SGU: The Misery Must Go On


by Irma Arkus

The latest episodes of SGU left me dangling on the sidelines.

For one, our demands to see our heroes outdoors were answered with a smart, time-travelling short, where a potential loop enabled survival of the Destiny.

The outdoors was dangerous. Not only was the crew quickly succumbing to a dangerous and deadly bacteriae, but the planet itself was crawling with…creepy crawlies.

This week though, marks the spot of the painful character development. Once again, the crew is mostly swimming in the sea of desperation, as psych evaluations uncover the surfacing of suicidal behaviours.

While the usual suspects are doing yoga and jogging circles across the bow of Destiny, Young is experiencing further clashes with Colonel David Telford. Who knew that Phillips Lou Diamond would make for such an excellent baddie?

One thing is for sure, Diamond is growing into a villanous presence, perverting what Young cares for the most, his already-shaky marriage.

But the claustrophobia felt by the Destiny’s crew is something that the viewers are already familiar with, and unlike on BSG, the crew is not relating to each other, or having any semblance of private lives, if not for any other reason, then for the fact that they are not busy enough, or even better yet, for the overuse of the convenient communication stones that allow them brief visits to Earth.

They are painfully attempting to maintain their relationships at home, rather than ensuring the development of new ones. And these are literally holding them back from progress on the ship.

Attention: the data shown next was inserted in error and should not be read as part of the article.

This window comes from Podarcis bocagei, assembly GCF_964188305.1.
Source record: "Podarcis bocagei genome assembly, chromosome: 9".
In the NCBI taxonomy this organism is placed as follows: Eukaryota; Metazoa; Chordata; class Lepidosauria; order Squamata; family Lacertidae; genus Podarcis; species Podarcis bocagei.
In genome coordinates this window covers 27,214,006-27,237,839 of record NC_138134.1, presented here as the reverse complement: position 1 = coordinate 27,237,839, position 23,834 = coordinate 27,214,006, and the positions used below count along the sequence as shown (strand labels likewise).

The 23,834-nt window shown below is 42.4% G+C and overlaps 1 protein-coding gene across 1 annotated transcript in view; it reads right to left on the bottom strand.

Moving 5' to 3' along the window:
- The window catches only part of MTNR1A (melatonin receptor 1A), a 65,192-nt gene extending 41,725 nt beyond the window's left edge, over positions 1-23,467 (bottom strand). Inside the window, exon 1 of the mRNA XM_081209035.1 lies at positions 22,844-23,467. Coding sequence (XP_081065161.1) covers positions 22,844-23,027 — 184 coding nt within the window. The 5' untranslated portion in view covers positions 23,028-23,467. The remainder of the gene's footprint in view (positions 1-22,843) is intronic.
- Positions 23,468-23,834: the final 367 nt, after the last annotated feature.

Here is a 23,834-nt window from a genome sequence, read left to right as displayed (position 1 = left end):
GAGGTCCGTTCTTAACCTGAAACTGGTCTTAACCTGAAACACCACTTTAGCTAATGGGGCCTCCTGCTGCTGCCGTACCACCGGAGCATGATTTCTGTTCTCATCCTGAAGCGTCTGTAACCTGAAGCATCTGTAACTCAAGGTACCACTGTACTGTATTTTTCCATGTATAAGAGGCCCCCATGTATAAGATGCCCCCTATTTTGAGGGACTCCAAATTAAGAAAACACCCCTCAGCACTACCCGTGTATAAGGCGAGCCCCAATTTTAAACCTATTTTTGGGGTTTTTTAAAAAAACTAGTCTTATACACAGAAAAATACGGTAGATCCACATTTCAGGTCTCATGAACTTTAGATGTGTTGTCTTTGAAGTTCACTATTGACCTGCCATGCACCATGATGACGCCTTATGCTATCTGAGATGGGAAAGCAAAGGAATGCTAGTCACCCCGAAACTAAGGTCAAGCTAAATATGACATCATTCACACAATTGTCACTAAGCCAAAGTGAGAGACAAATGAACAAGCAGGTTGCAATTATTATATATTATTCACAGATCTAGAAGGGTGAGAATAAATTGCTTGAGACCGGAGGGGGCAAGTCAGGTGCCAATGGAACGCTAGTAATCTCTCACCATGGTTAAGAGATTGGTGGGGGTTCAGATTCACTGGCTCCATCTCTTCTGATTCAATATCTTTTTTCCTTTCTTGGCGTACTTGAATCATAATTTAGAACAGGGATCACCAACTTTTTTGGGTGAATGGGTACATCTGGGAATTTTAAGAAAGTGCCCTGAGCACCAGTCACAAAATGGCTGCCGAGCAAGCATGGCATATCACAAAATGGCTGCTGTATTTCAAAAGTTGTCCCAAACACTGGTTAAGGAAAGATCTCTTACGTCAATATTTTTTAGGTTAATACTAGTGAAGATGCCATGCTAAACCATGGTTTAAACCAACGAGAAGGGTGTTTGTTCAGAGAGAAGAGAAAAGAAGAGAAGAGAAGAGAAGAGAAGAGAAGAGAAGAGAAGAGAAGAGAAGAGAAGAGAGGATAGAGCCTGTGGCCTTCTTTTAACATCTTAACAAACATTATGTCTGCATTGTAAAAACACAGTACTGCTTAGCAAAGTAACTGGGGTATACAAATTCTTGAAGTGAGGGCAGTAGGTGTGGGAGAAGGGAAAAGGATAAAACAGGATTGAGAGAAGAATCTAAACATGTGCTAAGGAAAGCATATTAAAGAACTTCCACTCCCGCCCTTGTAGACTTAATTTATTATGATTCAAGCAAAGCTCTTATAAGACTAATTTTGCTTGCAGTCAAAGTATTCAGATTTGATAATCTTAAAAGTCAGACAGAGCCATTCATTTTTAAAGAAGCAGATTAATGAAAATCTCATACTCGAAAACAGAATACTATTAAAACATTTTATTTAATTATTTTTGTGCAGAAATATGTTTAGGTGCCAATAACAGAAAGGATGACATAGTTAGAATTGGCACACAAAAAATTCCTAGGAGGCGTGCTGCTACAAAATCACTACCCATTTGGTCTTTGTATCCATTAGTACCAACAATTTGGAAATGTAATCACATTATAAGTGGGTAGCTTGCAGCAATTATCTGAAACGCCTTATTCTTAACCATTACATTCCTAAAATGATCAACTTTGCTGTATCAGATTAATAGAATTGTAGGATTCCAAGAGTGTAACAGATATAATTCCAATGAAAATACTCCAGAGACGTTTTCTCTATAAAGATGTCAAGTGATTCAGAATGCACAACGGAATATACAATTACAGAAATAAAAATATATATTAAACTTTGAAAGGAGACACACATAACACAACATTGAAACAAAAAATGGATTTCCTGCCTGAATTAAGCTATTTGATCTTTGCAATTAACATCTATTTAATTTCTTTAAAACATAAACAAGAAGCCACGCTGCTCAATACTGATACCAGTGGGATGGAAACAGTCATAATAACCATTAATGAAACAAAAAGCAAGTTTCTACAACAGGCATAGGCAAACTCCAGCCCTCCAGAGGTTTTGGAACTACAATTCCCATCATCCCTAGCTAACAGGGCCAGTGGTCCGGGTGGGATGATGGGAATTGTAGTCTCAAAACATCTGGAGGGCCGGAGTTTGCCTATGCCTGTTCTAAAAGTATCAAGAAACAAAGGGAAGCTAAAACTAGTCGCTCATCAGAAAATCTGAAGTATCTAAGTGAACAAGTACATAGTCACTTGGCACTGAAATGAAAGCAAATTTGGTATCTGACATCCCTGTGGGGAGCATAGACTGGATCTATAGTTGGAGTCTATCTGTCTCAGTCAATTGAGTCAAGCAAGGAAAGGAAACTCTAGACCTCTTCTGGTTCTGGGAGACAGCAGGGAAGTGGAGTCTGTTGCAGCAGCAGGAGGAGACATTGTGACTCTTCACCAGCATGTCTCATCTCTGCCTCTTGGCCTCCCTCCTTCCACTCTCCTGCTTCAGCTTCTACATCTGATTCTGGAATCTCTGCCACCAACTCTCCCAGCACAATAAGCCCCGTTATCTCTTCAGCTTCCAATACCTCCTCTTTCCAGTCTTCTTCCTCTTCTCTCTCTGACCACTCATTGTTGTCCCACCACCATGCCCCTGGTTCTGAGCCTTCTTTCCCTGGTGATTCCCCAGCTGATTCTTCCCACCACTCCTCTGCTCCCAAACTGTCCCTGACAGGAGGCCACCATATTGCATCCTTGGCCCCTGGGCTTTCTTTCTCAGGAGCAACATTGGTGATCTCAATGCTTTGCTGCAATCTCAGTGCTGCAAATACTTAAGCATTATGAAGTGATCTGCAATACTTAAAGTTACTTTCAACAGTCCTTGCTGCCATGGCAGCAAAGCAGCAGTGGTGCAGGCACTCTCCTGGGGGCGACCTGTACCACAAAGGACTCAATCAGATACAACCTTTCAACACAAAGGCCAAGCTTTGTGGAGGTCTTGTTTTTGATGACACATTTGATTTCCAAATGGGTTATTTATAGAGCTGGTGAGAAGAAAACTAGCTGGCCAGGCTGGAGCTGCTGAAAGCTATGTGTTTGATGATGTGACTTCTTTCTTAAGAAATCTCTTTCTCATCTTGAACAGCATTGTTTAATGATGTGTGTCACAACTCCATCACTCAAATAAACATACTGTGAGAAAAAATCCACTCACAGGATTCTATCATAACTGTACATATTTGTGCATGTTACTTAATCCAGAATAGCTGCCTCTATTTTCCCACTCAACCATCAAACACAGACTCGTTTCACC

Scott’s teen affair, for example, is exposed as a teen pregnancy that instead of an abortion, resulted in a fruitful birth of a boy. Too bad that the mother is hopeless, abandoned, looking for salvation in a new job of an exotic dancer.

Eli’s mother, on the other hand, is shown to be ill from not just anything, but AIDS, contracted via (EDIT: an accidental stab from an needle). Where is the sarcophagus when you need one I ask?

There are some signs that this small group of characters that SGU writers have been focused on is about to expand. For one, I noticed the appearance of Zach Santiago, a Vancouver veteran actor, and a relation of an acquaintance. I expect to see a lot more of Santiago, and development of characters that thus far sat at the sidelines.

The stones are problematic. Thus far, they’ve served only in as much as to introduce further clashes between Young and Telford. Furthermore, Scott noticed a strange shared memory feed from Telford, due to the use of the stones. Either they are about to become a major problem, or their use will be minimized.

I do hope to see some sunshine, some action, some substantial movement of the crew. Something? Anything?

The one character that does stand out is Robert Carlyle’s Dr. Nicholas Rush, whose cantankerous, manipulative, yet logical nature excels at being masterful, dangerous and interesting at the very same time.

Until next week, that is.